Ms Martin outlines:
“As a matter of urgency we must start the practice of reviewing of all domestic violence homicides. In other jurisdictions, Domestic Homicide Reviews are systematic multi-agency reviews which are understood to be a route to improving both risk assessment and management alongside identifying gaps in policy and practice. These mechanisms are crucial to increase safety for women and their children and hopefully reduce the numbers of lives lost because of domsetic violence.”
Lethal violence is at the most severe end of the spectrum of violence against women and the UN Special Rapporteur on Violence against Women, Dubravka Šimonović, has prioritised Femicide during her time in office. She called for all States to focus on gender-related killing of women by establishing a Femicide Watch. Ireland, with the foresight of Women’s Aid, has over 20 years of information. Women’s Aid will submit a copy of this Femicide Watch 2017 (Republic of Ireland) to Ms Šimonović as part of this year’s 16 Days of Action campaign.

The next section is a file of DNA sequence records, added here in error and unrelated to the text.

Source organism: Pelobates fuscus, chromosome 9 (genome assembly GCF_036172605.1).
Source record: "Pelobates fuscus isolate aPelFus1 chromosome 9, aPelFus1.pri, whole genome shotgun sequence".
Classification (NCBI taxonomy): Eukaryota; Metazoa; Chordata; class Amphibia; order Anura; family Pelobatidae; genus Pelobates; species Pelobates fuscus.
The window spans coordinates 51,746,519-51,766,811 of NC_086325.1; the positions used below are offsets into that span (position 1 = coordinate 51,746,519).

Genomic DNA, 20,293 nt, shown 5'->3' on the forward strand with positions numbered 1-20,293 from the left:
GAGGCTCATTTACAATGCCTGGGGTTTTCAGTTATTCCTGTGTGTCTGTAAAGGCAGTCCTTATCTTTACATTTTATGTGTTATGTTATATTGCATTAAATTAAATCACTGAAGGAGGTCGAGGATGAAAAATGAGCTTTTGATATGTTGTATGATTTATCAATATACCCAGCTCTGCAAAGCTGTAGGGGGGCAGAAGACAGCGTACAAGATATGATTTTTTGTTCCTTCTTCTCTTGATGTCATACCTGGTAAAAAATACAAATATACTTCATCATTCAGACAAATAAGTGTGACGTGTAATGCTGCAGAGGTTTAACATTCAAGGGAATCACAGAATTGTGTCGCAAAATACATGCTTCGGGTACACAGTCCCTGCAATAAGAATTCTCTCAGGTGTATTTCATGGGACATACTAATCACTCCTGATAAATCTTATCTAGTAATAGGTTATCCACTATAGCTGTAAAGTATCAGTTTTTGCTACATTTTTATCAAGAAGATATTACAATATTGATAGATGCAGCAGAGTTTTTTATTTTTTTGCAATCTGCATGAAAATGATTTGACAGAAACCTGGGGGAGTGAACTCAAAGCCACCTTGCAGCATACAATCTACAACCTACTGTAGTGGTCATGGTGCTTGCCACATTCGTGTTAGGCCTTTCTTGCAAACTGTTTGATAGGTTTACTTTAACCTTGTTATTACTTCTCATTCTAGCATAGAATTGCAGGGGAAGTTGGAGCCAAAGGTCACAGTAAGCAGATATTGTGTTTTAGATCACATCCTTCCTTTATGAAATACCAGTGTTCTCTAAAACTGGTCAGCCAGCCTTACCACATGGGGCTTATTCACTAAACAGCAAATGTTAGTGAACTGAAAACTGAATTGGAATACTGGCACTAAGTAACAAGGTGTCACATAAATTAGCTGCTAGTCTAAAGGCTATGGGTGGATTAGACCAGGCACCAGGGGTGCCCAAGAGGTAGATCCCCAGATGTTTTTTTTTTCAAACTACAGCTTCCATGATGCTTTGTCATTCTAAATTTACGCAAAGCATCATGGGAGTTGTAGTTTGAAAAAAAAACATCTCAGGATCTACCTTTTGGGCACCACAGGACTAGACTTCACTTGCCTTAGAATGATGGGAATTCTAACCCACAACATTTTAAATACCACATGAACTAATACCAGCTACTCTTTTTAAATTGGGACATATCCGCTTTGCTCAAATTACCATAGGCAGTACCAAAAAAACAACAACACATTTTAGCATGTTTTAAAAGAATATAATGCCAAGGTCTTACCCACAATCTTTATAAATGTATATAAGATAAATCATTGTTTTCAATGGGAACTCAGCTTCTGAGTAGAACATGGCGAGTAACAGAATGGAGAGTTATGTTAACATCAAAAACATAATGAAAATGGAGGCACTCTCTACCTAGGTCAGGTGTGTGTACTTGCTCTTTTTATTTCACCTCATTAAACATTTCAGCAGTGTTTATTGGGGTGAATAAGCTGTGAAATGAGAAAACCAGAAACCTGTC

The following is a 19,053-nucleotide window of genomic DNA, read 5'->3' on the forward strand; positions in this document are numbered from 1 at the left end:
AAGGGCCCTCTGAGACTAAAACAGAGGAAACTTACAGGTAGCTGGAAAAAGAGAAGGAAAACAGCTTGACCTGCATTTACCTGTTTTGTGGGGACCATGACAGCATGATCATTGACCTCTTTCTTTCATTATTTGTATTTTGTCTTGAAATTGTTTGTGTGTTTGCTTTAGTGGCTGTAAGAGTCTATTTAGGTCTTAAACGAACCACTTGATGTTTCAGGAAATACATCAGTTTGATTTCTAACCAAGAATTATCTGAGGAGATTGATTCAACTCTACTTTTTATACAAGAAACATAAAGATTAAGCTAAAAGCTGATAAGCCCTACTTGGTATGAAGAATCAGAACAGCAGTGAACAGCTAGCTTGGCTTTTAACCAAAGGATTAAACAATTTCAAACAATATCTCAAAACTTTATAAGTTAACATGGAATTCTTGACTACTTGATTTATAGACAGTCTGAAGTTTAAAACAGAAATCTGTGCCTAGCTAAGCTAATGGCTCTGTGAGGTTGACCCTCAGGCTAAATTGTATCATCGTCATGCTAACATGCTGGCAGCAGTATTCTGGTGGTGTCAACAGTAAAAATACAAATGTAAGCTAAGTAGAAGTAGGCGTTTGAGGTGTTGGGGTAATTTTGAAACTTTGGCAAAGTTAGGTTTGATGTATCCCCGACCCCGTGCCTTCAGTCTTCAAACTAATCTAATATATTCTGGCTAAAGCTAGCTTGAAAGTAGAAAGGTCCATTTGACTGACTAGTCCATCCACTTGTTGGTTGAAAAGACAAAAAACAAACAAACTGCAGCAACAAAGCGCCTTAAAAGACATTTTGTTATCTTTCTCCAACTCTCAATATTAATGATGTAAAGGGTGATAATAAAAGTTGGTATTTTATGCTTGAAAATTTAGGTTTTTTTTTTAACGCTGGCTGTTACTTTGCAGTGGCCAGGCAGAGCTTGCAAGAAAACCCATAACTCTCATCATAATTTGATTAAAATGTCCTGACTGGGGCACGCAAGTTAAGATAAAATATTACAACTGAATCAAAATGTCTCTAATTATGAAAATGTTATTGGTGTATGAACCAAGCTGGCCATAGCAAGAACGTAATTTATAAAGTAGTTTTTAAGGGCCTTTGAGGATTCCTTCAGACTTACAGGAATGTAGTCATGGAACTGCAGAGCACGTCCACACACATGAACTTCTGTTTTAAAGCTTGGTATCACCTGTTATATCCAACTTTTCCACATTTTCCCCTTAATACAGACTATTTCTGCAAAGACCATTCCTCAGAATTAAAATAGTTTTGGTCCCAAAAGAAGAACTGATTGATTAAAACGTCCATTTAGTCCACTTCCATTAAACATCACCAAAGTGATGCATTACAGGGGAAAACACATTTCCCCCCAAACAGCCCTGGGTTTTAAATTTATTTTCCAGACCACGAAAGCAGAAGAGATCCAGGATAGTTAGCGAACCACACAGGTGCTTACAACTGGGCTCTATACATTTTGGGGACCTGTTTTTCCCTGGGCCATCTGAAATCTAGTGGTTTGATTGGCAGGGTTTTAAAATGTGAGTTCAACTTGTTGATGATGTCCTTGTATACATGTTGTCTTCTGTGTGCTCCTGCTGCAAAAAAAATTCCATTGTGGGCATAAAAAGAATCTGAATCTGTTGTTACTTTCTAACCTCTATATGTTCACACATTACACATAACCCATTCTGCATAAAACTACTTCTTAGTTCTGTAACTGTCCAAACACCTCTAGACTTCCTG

Women’s Aid is leading a nationwide moment of remembrance across Ireland at 12.30pm today to remember victims of Femicide in Ireland.
Ms Martin concludes:
“We publish our Femicide Watch Report 2017 to pause, and to remember and reflect, on the lives lost to male violence. Each woman murdered is an outrage. An absolute brutal loss of life. There is no greater violation of a woman’s human rights than the right to life itself. Women’s Aid stands in solidarity with families, friends and communities of women murdered and with the many women currently living with abuse. We remember those women murdered but where no perpetrator has been charged and the other cases yet to come to trial. Our thoughts are with their families who are waiting for justice. And we will continue this work to bring to light, what goes on behind closed doors in Ireland.”
The Women’s Aid International Day Opposing Violence against Women Seminar takes place today from 9.30am to 1.30pm at Wood Quay Venue, Dublin 8. Speakers include Margaret Martin (Director of Women’s Aid), Gillian Dennehy (Standing Together London), Frank Mullane (Advocacy After Fatal Domestic Abuse) and Pauline Walley, SC. The event will be chaired by Alison O’Connor, journalist and broadcaster.
When reporting on domestic violence or Femicide please list the Women’s Aid 24hr National Freephone Helpline 1800 341 900. www.womensaid.ie
For further information contact Christina Sherlock on 087 919 2457 or by email Christina.email@example.com
Photographs from the event will be made available by Paul Sharp/Sharppix from lunchtime, Friday 24th November 2017. Email firstname.lastname@example.org or call 086 6689087.